UK consumers in the dark over halogen lamp ban

With the sixth stage of the ErP Regulation (EC) 244/2009 coming into force in September, prohibiting certain inefficient non-directional halogen lamps on the market, a consumer study conducted by LEDVANCE has revealed a lack of knowledge about the ban in Europe.

An international consumer survey commissioned by LEDVANCE highlights a significant lack of knowledge about the halogen lamps ban which came into force this month.

Some 64% of UK consumers are unaware that, among others, the popular halogen light bulb can no longer be circulated anywhere in the EU from September 1st.

And that figure is a further 10% higher if the consumers who have heard about the ‘ban’ but are unclear about the consequences are included. Surprisingly, many of those who have not heard of the ‘ban’, consider themselves to be knowledgeable about lighting, LEDVANCE discovered.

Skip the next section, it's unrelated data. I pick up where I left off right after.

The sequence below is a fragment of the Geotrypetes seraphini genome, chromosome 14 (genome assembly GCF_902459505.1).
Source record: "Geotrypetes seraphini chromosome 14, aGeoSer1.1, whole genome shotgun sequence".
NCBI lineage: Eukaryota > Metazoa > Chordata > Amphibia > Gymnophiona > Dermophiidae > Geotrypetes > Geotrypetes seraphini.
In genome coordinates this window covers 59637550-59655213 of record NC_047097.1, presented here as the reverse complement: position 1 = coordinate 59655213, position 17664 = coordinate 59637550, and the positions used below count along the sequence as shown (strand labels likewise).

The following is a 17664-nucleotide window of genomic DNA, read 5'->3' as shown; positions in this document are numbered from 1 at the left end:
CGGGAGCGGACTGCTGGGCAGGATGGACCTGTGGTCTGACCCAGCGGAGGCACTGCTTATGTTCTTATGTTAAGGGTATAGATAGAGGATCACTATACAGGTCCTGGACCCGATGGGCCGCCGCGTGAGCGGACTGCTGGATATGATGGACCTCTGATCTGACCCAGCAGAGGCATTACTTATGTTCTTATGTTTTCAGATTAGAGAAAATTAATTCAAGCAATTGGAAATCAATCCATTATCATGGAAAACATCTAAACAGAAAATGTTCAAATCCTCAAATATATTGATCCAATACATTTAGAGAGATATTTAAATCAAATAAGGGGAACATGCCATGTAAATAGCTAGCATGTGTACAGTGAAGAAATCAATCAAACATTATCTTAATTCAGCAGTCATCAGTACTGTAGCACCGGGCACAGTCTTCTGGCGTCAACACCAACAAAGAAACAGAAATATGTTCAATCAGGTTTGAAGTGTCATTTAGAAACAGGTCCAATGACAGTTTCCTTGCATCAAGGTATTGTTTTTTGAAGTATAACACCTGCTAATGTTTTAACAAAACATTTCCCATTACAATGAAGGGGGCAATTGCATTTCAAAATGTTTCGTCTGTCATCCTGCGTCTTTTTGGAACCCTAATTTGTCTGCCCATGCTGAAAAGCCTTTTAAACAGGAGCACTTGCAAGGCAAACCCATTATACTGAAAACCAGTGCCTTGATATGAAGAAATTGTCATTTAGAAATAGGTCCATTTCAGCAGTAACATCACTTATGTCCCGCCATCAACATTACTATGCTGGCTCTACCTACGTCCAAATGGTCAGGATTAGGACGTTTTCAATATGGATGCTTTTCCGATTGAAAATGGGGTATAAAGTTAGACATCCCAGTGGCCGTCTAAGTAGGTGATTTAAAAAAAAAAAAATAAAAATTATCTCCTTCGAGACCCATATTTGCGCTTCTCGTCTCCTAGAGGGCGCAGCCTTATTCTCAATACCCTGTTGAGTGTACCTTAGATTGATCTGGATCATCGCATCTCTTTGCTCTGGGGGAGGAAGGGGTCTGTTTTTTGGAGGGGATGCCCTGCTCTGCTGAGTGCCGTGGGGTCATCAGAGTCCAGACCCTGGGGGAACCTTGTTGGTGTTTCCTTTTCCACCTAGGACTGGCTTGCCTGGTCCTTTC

Since Autumn 2009, energy-inefficient lamps have gradually disappeared from the market in accordance with a European directive. For retailers and producers there are more changes this month, when the next stage of the ‘halogen lamp ban’ comes into force.

The ban mainly covers the popular classic halogen light bulbs that are typically made of glass, emit light all round, have an E27 or E14 screw base and are operated without a transformer.

Some non-directional halogen lamps with G4 and GY6.35 plug-in bases are also affected. There will be a certain delay before consumers feel the effects of the ban, however, because retailers are allowed to sell residual stocks.

The LEDVANCE study revealed a need for more information about the ban. In the UK, 64% of respondents had never heard of the halogen lamp ban.

Also noticeable is the fact that 79% of those who were unaware of the ban are in the 50 to 60 age group. By contrast, awareness in the 18 to 39 age group and among those with high incomes and high levels of education is particularly high.

The international consumer study was conducted on behalf of LEDVANCE by Research Now at the end of 2017 in nine countries throughout the world.